I had coffee after work yesterday with my priest.
He is my priest, but he is also my friend. His wife is one of the important people in my life…a supporter, a role model, a real friend.
The boundaries are fuzzy…but suffice it to say that I have a deep love for my friend and her family…including her husband, who also happens to be the person who helps me navigate aspects of my spiritual life.
I have struggled to accept my own self-worth. My own self-love. My own grace and compassion.
A year and two months ago, I felt compelled to go to church…something I had sworn off and no longer believed in. The hypocrisy…the judgment…the exclusiveness…it had long ago driven me away from religion as I knew it.
So, the desire to just go to church made no logical sense to me.
However, I was long past the logical, and deeply entrenched in the emotional.
So I arrived at church.
I struggled. I felt uncomfortable. But, I kept going.
And, I found community. I found openness. I found support.
I found that I loved it.
The community is what keeps me. The religious part is still difficult for me.
My priest firmly believes that we are all inherently lovable because that is how God created us. To him, it is as simple as that. We are all beloved. That should be enough. If we know God loves us…that should be enough.
But…it doesn’t feel like enough. It doesn’t feel like enough because I don’t physically feel loved.
And, I desperately want to feel loved.
It leaves me open. It leaves vulnerable.
Despite all of the things that have happened to me, I do not turn away from love. Instead, I turn eagerly toward it.
Last night, we discussed this vulnerability. We discussed how it is probably the core of so many of my struggles.
My priest said, “I know you shared that you were sexually molested as a child. Doesn’t that leave you vulnerable to these feelings of worthlessness?”
It is such a complicated answer.
The simple answer: Yes. Of course it does.
And, while the fact that I was harmed in this way as a young girl–and again as a burgeoning adult–does matter, and does affect me–the problem feels so much more systemic than these two isolated situations.
In therapy, I am stuck and frustrated because I can’t quite pinpoint an exact moment or situation where I first felt so unlovable.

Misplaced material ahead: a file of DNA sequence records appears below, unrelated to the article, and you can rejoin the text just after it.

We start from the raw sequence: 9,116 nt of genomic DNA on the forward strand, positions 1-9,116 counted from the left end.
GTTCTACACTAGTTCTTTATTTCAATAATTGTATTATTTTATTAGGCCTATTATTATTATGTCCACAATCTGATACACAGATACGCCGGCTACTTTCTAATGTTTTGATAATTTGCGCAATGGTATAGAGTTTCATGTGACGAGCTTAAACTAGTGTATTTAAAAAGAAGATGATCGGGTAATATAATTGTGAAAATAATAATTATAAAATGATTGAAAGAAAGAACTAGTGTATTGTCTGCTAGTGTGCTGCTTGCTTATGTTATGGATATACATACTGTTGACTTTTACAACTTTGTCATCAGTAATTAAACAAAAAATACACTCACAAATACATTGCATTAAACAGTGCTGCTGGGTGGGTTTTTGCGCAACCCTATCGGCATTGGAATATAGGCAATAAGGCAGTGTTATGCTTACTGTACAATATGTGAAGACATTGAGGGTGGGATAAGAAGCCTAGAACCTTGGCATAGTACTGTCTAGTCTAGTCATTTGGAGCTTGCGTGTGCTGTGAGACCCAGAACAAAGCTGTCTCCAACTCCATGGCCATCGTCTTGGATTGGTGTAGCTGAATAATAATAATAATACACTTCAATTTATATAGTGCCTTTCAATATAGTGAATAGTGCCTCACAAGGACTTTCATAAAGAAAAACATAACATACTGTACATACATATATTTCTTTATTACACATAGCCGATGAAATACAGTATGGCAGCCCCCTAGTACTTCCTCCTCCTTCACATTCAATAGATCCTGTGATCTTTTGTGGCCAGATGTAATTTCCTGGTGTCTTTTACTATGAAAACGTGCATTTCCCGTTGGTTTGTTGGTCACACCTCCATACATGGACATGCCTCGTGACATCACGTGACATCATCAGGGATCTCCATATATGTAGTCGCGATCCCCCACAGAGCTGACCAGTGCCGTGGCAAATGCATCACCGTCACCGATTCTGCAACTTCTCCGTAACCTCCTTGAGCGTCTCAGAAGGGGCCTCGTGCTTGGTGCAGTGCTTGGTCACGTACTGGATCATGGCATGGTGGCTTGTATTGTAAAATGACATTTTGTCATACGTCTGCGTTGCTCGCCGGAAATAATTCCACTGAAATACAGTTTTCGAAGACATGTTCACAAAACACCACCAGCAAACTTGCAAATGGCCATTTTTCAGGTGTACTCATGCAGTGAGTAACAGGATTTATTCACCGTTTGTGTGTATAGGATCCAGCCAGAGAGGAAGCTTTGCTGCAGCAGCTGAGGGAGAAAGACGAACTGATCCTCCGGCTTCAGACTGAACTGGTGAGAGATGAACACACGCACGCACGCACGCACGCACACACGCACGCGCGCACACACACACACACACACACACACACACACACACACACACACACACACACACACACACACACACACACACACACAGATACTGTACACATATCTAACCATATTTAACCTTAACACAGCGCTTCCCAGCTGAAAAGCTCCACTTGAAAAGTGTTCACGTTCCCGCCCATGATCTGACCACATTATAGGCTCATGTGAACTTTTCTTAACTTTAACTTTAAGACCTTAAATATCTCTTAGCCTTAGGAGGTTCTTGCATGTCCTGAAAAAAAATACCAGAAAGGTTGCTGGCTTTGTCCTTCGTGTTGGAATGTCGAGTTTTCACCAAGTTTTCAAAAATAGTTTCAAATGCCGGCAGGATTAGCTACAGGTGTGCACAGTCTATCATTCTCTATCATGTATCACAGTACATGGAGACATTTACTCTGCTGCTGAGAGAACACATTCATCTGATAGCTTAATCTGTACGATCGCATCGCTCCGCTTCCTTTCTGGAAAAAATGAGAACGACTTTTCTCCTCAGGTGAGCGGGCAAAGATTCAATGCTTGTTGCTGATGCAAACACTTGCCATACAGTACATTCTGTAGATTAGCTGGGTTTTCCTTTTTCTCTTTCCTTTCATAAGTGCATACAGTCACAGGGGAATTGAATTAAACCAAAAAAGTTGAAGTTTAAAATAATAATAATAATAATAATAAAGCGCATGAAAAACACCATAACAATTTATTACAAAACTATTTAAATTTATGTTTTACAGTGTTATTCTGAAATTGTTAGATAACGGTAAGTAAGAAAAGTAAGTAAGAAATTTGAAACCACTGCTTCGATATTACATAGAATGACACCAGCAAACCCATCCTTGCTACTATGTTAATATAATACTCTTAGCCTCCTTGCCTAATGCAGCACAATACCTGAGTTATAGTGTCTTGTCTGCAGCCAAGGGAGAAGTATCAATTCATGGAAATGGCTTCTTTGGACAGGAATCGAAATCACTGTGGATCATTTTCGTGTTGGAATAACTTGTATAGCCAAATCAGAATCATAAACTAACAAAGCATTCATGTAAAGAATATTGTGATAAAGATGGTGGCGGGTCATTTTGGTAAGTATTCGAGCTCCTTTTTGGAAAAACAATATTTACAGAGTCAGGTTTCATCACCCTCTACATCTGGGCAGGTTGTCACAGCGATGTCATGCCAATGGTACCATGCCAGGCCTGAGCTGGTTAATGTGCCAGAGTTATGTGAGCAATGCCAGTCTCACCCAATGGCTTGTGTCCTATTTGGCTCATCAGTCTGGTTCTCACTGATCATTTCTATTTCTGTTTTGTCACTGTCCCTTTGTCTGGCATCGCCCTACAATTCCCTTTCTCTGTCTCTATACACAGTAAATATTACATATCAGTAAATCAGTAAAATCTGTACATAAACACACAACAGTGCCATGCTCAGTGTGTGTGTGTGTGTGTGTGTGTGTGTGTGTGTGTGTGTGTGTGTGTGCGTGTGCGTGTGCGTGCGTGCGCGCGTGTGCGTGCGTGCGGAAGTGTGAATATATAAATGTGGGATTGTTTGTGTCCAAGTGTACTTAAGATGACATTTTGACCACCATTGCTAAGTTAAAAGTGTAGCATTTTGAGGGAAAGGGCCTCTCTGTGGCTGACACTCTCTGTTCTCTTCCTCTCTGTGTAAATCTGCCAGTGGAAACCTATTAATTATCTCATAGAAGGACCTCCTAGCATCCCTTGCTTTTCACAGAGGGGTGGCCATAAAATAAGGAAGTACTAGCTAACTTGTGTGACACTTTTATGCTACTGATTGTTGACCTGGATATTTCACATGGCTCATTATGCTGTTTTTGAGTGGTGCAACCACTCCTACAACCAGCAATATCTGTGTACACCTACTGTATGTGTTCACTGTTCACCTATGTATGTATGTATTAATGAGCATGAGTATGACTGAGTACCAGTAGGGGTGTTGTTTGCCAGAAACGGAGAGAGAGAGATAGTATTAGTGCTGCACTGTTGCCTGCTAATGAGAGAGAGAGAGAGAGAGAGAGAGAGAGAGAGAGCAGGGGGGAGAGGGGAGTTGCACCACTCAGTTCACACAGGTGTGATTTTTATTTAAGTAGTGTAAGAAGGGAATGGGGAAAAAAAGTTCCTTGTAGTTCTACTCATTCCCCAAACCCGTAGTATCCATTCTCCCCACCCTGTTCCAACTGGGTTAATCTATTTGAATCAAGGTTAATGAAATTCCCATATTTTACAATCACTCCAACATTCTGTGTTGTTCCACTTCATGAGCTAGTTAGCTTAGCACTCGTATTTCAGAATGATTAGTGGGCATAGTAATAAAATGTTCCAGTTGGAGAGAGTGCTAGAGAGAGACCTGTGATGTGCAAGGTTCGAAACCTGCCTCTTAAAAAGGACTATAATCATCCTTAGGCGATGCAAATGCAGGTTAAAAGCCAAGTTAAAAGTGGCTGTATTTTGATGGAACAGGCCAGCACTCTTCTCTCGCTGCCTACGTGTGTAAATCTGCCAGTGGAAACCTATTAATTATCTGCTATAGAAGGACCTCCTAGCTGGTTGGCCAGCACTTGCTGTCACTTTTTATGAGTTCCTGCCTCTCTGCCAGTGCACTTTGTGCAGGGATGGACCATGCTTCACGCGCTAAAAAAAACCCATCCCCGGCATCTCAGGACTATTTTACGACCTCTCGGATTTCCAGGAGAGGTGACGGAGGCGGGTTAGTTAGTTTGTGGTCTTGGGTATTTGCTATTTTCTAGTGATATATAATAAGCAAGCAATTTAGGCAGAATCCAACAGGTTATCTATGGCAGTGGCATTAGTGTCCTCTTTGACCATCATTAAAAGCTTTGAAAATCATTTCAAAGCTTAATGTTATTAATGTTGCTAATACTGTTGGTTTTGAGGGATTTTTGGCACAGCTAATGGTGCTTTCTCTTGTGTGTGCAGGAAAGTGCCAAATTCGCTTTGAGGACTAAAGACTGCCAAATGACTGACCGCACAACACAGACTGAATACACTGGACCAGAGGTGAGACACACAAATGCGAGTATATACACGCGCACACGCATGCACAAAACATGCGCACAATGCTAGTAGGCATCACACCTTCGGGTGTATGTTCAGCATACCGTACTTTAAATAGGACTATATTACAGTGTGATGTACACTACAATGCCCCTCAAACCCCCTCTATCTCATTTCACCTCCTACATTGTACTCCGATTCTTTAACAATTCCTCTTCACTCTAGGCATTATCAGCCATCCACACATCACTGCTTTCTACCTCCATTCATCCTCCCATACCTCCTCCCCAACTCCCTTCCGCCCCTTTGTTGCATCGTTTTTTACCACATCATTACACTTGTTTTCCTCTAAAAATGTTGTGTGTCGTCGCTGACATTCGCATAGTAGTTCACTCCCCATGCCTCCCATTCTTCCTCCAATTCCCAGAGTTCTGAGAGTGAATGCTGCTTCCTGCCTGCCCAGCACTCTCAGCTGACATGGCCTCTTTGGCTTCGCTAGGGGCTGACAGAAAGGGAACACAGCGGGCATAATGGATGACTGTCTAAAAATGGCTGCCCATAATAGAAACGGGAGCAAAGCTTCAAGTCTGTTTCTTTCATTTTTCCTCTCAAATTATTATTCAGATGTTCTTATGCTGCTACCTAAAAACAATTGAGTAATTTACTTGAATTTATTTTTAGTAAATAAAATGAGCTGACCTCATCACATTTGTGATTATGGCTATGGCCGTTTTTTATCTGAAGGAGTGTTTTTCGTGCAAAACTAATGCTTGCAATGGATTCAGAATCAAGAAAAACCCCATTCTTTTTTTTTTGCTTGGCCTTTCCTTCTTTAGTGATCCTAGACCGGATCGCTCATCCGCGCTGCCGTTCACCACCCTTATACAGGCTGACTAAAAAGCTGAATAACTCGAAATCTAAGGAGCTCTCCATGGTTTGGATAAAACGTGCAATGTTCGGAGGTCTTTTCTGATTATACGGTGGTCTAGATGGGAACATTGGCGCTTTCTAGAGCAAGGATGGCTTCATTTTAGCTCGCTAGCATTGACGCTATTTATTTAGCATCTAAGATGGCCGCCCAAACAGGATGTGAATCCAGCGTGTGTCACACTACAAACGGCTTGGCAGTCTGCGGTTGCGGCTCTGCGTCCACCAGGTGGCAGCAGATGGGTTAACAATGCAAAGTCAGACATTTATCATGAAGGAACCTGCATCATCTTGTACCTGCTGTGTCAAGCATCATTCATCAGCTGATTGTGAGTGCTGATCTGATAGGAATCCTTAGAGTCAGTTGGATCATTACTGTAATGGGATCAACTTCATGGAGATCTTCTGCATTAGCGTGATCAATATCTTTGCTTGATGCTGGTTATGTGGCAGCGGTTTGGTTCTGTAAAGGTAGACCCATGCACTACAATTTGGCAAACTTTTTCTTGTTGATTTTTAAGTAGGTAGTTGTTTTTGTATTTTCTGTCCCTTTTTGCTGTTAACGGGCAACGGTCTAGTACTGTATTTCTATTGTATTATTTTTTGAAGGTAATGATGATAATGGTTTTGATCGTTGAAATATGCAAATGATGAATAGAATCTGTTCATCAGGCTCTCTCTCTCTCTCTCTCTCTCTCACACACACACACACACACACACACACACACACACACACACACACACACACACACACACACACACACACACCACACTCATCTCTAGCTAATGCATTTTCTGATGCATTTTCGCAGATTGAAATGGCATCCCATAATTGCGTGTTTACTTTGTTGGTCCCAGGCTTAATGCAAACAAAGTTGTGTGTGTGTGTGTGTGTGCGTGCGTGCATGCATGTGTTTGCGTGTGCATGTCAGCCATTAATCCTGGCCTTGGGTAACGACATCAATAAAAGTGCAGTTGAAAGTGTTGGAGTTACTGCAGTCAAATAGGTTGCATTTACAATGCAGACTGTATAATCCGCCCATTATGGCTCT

And that is the problem.
It is bigger. Yes, I am sad and affected when I think about what happened to 6 year old me. But, I am more sad an affected that what happened to me was allowed to happen to me.
I am more sad and affected when I consider that I was never allowed to share what happened. That I didn’t trust it.
That I couldn’t share how I felt.
That I couldn’t ask to be held.
That I wasn’t ever told that my anxieties and tummy troubles were normal reactions to stress and difficult situations.
That I was told, my entire life, to essentially suck it all up.
Hold it all in.
I am sad that, as an 18 year old, I could not report my date rape. I could not do anything but freeze. I could not even angrily ignore him afterwards. No…I felt guilt for allowing it to happen. I felt like I could not make a big deal about it. I had to make sure that he still liked me.
He raped me. But I was worried that he didn’t like me afterwards. Do you see how fucked up that thinking is?
It is so much more than one instance.
It was chronic…daily…small interactions that had a big impact.
Small interactions that made me feel unloved. Unheard.
I try so hard, as a parent AND as a teacher, to never make my children….or my students…feel this way.
I am compelled to do what I do to prevent it from happening to another child. Or, especially, my own children.
While I can very easily treat other children with love, compassion, and kindness…with everything I WISH I had received as a child…I still can’t treat myself this way.
There is a voice. A part of me that is always there. That is louder than any other voice. That carries so much more weight than anything else I could ever possibly tell myself.
That voice that undermines so much of the hard work I have done.
The one that always tells me I don’t deserve to be loved.
That I have no real value.
That the things I am good at are just show….that no one would like me or appreciate me if they knew the REAL me.
That voice? It is impossible to argue with. I try. I do. But, time and time again, that stupid voice brings out all of my fear…all of my vulnerability.
It makes me scared. Nervous. Sure that I will lose the things–the people–I love.
All because I don’t deserve them.
So, I look to my people for reassurance. Sometimes, I simply require it. I just need to hear, You matter! or I love you! or You are so important to me!
I can’t believe it myself. These words reassure me that I have some value.
But…my value is wrapped up in what is said. If it isn’t said? I feel worse. I worry more. I get more scared.
And…when someone tells me everything I have been starving to hear? It is like the most amazing feeling. I want to believe them…but…what if their words hold no value? What if I believe them because I am simply so starving to hear them?
Does that mean I have no true value? That words are just empty?
…Do you see the problem?
I don’t know where my own belief in my value went. I don’t know exactly when I lost it.
And…I don’t know how to get it back.
Not for you. Or them.
But, just for me.